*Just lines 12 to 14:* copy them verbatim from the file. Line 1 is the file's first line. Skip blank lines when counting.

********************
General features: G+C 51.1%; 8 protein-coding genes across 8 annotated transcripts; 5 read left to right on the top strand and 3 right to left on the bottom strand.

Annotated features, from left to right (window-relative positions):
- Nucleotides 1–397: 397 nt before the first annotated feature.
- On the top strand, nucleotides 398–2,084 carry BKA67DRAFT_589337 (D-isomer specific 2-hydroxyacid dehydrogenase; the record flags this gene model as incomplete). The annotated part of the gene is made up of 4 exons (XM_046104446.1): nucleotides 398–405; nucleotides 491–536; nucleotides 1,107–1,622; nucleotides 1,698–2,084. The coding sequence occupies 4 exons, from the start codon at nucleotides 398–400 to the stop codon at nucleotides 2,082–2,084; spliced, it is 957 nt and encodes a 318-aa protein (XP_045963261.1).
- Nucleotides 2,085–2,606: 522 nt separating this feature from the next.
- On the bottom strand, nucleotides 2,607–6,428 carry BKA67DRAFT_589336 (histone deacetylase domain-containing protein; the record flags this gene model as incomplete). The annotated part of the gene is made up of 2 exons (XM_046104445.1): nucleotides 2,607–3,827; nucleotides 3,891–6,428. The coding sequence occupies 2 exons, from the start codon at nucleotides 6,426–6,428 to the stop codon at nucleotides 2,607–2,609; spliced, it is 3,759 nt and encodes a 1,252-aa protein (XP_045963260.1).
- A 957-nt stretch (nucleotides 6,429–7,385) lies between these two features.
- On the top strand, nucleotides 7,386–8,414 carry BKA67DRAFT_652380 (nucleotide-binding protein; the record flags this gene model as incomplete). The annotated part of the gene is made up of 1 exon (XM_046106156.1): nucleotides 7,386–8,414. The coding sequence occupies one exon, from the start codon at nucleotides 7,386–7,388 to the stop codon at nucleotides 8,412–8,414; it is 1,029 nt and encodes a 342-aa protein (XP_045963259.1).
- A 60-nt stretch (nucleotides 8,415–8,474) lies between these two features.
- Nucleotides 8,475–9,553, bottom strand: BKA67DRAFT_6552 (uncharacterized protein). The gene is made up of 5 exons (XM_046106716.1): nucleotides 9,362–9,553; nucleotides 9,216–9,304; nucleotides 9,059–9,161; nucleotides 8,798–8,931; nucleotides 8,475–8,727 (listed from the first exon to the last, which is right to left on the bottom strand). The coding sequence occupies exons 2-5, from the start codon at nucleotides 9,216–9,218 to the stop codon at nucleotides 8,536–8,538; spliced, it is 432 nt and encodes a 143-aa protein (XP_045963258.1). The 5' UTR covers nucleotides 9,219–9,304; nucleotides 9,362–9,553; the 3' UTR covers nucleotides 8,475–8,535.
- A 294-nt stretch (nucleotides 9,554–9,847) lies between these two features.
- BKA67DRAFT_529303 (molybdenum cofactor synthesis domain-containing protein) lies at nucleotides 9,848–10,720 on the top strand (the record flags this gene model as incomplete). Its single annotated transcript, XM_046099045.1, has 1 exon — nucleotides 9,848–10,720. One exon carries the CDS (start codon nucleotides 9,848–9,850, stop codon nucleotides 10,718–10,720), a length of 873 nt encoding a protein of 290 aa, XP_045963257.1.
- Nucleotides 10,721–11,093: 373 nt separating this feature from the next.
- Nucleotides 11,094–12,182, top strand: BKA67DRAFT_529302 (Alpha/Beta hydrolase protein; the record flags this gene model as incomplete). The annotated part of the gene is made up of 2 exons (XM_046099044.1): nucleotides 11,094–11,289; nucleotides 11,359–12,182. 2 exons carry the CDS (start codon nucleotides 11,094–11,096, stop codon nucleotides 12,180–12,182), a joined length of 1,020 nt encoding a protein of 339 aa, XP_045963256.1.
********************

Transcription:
- BKA67DRAFT_529303 (molybdenum cofactor synthesis domain-containing protein) lies at nucleotides 9,848–10,720 on the top strand (the record flags this gene model as incomplete). Its single annotated transcript, XM_046099045.1, has 1 exon — nucleotides 9,848–10,720. One exon carries the CDS (start codon nucleotides 9,848–9,850, stop codon nucleotides 10,718–10,720), a length of 873 nt encoding a protein of 290 aa, XP_045963257.1.
- Nucleotides 10,721–11,093: 373 nt separating this feature from the next.
- Nucleotides 11,094–12,182, top strand: BKA67DRAFT_529302 (Alpha/Beta hydrolase protein; the record flags this gene model as incomplete). The annotated part of the gene is made up of 2 exons (XM_046099044.1): nucleotides 11,094–11,289; nucleotides 11,359–12,182. 2 exons carry the CDS (start codon nucleotides 11,094–11,096, stop codon nucleotides 12,180–12,182), a joined length of 1,020 nt encoding a protein of 339 aa, XP_045963256.1.